Spinal discs are an integral part of the spine, acting as shock absorbers for the impacts of daily life. They take approximately 80% of the force exerted on your spine by compressing under stress and spreading the force into the surrounding vertebra. They are primarily made of 2 main parts; the nucleus pulposis and the annulus fibrosis. The nucleus pulposis is a water-based structure which acts as a compressive cushion for your spine, similar to a waterbed. Since water cannot be compressed very much when in a container, it pushes back against the force being applied which decreases the weight being held by the rest of the spine. The annulus fibrosis on the other hand acts as the container for the water cushion of the nucleus. It is made up of crossing fibres of thick collagen which can twist and conform to forces from all angles very effectively. This stops the fluid centre from slipping around like a water balloon when you squish it. These two parts make up the disc and help to keep the pressure off the less sturdy spinal joints, which are made to allow motion and as such sacrifice their strength.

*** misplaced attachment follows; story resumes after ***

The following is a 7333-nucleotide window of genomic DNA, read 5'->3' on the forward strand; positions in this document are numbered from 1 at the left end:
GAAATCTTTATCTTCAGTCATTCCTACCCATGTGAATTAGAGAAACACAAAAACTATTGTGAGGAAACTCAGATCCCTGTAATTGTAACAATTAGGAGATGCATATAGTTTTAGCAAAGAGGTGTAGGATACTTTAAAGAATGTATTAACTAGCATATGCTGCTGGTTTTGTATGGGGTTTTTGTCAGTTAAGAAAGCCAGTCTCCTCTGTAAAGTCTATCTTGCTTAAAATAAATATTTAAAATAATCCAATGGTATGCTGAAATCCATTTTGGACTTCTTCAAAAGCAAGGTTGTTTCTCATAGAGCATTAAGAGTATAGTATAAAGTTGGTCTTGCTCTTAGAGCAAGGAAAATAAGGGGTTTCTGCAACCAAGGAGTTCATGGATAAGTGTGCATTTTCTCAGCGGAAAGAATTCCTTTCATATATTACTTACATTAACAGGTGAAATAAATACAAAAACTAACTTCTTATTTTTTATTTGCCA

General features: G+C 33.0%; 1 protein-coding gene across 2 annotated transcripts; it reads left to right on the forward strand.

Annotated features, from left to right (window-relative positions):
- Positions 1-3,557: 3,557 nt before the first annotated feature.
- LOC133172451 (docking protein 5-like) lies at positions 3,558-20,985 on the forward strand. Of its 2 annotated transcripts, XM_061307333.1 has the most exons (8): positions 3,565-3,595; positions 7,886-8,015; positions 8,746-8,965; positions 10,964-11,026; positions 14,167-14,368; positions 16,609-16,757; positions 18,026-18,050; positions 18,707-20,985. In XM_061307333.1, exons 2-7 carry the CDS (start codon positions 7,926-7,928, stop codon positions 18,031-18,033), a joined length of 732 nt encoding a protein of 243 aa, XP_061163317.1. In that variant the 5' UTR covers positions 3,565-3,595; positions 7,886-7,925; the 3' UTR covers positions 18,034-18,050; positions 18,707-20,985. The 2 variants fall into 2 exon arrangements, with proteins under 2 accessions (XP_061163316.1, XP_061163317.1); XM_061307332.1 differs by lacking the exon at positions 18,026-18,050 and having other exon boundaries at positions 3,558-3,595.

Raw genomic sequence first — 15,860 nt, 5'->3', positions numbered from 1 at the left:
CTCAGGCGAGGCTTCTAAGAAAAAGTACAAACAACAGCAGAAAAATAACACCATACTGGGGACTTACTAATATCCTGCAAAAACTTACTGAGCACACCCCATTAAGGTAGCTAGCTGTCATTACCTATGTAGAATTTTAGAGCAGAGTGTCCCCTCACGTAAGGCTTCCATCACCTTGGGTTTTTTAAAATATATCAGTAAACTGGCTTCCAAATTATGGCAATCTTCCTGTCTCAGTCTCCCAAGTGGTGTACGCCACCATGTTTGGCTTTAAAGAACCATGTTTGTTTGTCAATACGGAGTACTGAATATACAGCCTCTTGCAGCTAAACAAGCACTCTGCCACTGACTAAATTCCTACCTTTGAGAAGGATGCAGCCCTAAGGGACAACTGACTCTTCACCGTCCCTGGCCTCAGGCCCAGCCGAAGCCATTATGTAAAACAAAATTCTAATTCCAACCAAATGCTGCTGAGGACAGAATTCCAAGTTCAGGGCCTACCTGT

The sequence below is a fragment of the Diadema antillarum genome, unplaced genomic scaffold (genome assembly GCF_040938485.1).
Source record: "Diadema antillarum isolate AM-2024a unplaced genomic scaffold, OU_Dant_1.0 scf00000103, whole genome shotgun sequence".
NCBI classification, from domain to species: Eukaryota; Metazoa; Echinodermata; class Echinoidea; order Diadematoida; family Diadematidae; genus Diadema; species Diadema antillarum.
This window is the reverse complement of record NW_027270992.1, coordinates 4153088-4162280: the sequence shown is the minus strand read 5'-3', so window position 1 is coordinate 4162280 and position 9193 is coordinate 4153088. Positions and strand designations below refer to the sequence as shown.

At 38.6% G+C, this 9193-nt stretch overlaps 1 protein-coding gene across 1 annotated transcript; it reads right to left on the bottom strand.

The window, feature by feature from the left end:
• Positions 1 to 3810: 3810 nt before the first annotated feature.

Increasing forces on these discs, either by adding more weight, bending forwards or by shifting the body’s centre of mass can cause pressure to be put onto areas which are less suited to handling these forces. Bending and twisting forces strain the annular fibres surrounding the disc and can cause repeated weakening of these fibres. As such, with enough weakening, small gaps and tears can allow the nucleus to move within the disc and can cause the weight to distribute a lot less evenly in the joints. This can cause the bone-based joints at the back of the vertebra and the vertebra above and below the disc to take more pressure and start to wear down and degenerate.